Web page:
If I mention the word "Holocaust," odds are you will immediately think of World War II, Nazi Germany, and the genocide of approximately six million Jews. You will also likely think of the concentration and extermination camps they were sent to.
You may or may not have been aware that after the attack on Pearl Harbor, the United States government enacted an internment program of its own targeted at people of Japanese ancestry. Roughly 120,000 such individuals were detained in camps during the war. Many were U.S. citizens. To this day it remains the largest forced removal of people in U.S. history. While these camps were not the extermination camps of the Nazi regime, they were an interruption and denial of basic freedoms to many.
Earlier this year, I received an email from National Park Service. They wanted to use one of my photos in a report they were assembling to "to determine whether the Honouliuli Internment Camp and associated World War II internment sites in Hawai'i are nationally significant, suitable, and feasible for inclusion in the national park system." Having worked with the Oregon Parks & Recreation Department on several extremely rewarding projects in the past, I readily agreed.
The photo in question can be seen at the right and was made inside the Kam Wah Chung & Co. Museum in John Day, Oregon. The Park Service wanted to include it as an example of a National Historic Landmark that reflects the theme of "Expressing Cultural Values." Coincidentally, the National Park Service was a consultant on that project. There are several other factors that I can relate directly to the Honouliuli study as well.
I was involved with the Kam Wah Chung & Co. Museum when I was employed at Hara Shick Architecture – which was owned by the brother and sister team of George Hara and Leslie Hara Shick. Prior to starting my own firm, I worked at a number of other firms. Theirs was, by far, the most sensitive to the celebration and protection of cultural values. Additionally, both George and Leslie happen to be third-generation Japanese Americans and during WWII, their father and his family were incarcerated at the Minidoka Internment Camp in Idaho.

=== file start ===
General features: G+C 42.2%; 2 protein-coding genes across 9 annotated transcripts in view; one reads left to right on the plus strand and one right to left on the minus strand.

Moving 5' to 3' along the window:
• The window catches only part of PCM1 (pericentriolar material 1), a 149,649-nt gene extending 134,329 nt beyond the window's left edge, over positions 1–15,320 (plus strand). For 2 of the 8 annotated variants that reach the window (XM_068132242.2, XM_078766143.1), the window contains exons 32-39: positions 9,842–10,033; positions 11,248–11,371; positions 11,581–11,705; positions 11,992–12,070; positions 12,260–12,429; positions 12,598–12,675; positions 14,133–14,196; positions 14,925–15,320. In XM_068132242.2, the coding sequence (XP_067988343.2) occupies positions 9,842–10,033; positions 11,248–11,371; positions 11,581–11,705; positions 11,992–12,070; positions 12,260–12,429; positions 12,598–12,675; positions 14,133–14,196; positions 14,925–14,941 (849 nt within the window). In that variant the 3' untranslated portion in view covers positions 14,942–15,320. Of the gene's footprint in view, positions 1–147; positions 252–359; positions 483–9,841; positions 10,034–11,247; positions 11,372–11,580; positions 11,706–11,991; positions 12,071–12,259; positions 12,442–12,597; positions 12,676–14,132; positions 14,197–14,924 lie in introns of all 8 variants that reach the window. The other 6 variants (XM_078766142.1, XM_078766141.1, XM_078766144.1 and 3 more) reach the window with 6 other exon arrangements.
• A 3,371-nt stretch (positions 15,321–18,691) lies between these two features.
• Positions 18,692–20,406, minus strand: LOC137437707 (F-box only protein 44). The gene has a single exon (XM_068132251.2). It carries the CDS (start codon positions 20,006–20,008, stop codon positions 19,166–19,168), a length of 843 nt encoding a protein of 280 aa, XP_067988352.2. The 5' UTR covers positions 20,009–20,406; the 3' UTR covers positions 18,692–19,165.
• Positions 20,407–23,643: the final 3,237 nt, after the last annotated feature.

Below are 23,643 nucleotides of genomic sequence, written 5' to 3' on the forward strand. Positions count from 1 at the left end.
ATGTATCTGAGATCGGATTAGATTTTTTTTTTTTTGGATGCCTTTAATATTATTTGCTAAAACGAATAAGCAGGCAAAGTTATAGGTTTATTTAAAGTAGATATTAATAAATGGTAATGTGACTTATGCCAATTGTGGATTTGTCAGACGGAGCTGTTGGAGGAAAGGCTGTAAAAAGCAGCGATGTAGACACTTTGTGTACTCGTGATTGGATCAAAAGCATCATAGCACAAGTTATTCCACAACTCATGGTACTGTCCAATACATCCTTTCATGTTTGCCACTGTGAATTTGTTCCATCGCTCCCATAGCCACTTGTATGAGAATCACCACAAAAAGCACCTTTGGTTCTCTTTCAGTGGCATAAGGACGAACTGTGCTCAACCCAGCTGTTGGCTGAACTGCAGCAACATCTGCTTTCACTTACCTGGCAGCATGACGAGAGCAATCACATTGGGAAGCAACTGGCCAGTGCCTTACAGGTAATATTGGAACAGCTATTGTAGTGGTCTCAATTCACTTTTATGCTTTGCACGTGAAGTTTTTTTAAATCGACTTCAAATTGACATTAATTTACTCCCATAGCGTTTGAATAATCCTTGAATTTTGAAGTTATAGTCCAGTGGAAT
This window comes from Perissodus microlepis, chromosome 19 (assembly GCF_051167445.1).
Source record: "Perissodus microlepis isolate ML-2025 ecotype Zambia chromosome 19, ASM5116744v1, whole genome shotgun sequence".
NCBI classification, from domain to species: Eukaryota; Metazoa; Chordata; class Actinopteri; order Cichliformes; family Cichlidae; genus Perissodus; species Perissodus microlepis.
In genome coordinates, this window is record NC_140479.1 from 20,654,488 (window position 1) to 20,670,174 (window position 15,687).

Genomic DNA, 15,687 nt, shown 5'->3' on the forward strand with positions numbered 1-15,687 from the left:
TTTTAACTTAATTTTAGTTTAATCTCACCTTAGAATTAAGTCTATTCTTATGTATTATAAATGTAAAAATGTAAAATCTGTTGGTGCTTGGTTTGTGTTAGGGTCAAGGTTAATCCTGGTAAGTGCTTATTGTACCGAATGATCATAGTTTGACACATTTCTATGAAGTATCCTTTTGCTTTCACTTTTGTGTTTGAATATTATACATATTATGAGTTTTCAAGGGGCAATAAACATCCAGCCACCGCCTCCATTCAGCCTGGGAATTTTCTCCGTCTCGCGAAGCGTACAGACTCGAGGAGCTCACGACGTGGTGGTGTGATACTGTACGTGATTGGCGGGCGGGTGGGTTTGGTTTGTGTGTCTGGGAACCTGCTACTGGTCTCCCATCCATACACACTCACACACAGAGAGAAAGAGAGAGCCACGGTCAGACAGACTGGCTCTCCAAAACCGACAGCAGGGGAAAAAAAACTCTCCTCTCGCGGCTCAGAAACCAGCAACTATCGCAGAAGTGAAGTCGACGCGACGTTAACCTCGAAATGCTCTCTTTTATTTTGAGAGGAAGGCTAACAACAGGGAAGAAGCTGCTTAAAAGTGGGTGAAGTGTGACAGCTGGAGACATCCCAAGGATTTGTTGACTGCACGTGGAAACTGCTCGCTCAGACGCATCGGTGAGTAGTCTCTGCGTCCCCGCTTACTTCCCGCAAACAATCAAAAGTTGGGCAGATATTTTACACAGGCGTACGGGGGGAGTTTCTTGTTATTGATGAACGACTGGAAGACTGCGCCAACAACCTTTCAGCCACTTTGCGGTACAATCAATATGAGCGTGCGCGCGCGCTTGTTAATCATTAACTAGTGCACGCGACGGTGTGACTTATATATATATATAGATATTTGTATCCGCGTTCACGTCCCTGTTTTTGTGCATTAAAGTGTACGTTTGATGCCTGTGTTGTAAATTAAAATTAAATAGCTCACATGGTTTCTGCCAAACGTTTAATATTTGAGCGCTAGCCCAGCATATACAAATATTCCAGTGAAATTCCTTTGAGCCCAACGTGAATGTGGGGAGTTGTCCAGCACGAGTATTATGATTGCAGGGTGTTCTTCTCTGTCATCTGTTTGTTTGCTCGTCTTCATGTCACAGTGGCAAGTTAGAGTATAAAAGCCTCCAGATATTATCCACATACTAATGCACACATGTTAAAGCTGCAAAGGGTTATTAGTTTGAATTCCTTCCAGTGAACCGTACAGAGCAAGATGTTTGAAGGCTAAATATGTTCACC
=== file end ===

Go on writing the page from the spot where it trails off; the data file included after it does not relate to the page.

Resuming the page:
Another significant event in my life came a few years after the Kam Wah Chung project was completed. In 2010, during a vacation to Las Vegas and Death Valley, I found time to visit the nearby Owens Valley. In addition to seeing Mount Whitney, the Alabama Hills, and Galen Rowell’s Moutain Light gallery, I also had the opportunity to visit the Manzanar National Historic Site. Like Minidoka, it was one of a number of "War Relocation Centers" that held Japanese Americans during WWII. While most of its buildings were removed after the war, several have been since reconstructed for visitors to see. Interpretive displays with a new visitor center are incredibly effective at telling the stories of those detained there.
I'll have to look through my photo archive and potentially formulate a post on Manzanar. Until then, you can read more about the Honouliuli study in the draft report, which is now available for download. The photo above appears on page 86. Comments pertaining to this draft can be submitted via the Park Service’s website until July 31. I'm incredibly proud to have been able to participate in this study - even if it's just a small contribution of a single image. A big part of architecture is the creation and preservation of memorable places. A key part of that goal is the celebration and protection of cultural values.